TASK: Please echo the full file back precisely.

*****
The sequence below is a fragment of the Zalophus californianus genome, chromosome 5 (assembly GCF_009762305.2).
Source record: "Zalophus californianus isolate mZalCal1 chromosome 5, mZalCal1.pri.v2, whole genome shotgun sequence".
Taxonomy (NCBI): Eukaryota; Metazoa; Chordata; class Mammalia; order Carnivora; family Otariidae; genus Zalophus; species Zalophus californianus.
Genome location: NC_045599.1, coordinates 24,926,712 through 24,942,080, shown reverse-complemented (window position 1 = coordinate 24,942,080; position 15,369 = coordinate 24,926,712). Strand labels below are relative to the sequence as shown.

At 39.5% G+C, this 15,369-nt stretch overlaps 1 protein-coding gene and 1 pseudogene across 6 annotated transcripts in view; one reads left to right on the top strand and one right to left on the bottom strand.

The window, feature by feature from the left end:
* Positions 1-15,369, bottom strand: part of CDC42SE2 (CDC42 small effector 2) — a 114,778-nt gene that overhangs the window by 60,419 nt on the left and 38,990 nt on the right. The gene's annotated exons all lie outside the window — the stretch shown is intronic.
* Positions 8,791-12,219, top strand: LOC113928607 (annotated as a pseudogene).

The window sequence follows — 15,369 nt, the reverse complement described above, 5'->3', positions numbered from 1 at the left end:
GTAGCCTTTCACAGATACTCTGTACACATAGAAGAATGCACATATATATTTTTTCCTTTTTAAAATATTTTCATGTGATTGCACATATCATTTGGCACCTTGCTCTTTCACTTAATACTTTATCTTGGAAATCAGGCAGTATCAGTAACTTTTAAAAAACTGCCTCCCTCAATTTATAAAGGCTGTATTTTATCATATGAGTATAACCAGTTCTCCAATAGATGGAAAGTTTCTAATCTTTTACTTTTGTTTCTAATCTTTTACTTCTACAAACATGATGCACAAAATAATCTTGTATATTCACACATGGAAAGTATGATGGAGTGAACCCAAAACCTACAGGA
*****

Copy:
The sequence below is a fragment of the Zalophus californianus genome, chromosome 5 (assembly GCF_009762305.2).
Source record: "Zalophus californianus isolate mZalCal1 chromosome 5, mZalCal1.pri.v2, whole genome shotgun sequence".
Taxonomy (NCBI): Eukaryota; Metazoa; Chordata; class Mammalia; order Carnivora; family Otariidae; genus Zalophus; species Zalophus californianus.
Genome location: NC_045599.1, coordinates 24,926,712 through 24,942,080, shown reverse-complemented (window position 1 = coordinate 24,942,080; position 15,369 = coordinate 24,926,712). Strand labels below are relative to the sequence as shown.

At 39.5% G+C, this 15,369-nt stretch overlaps 1 protein-coding gene and 1 pseudogene across 6 annotated transcripts in view; one reads left to right on the top strand and one right to left on the bottom strand.

The window, feature by feature from the left end:
* Positions 1-15,369, bottom strand: part of CDC42SE2 (CDC42 small effector 2) — a 114,778-nt gene that overhangs the window by 60,419 nt on the left and 38,990 nt on the right. The gene's annotated exons all lie outside the window — the stretch shown is intronic.
* Positions 8,791-12,219, top strand: LOC113928607 (annotated as a pseudogene).

The window sequence follows — 15,369 nt, the reverse complement described above, 5'->3', positions numbered from 1 at the left end:
GTAGCCTTTCACAGATACTCTGTACACATAGAAGAATGCACATATATATTTTTTCCTTTTTAAAATATTTTCATGTGATTGCACATATCATTTGGCACCTTGCTCTTTCACTTAATACTTTATCTTGGAAATCAGGCAGTATCAGTAACTTTTAAAAAACTGCCTCCCTCAATTTATAAAGGCTGTATTTTATCATATGAGTATAACCAGTTCTCCAATAGATGGAAAGTTTCTAATCTTTTACTTTTGTTTCTAATCTTTTACTTCTACAAACATGATGCACAAAATAATCTTGTATATTCACACATGGAAAGTATGATGGAGTGAACCCAAAACCTACAGGA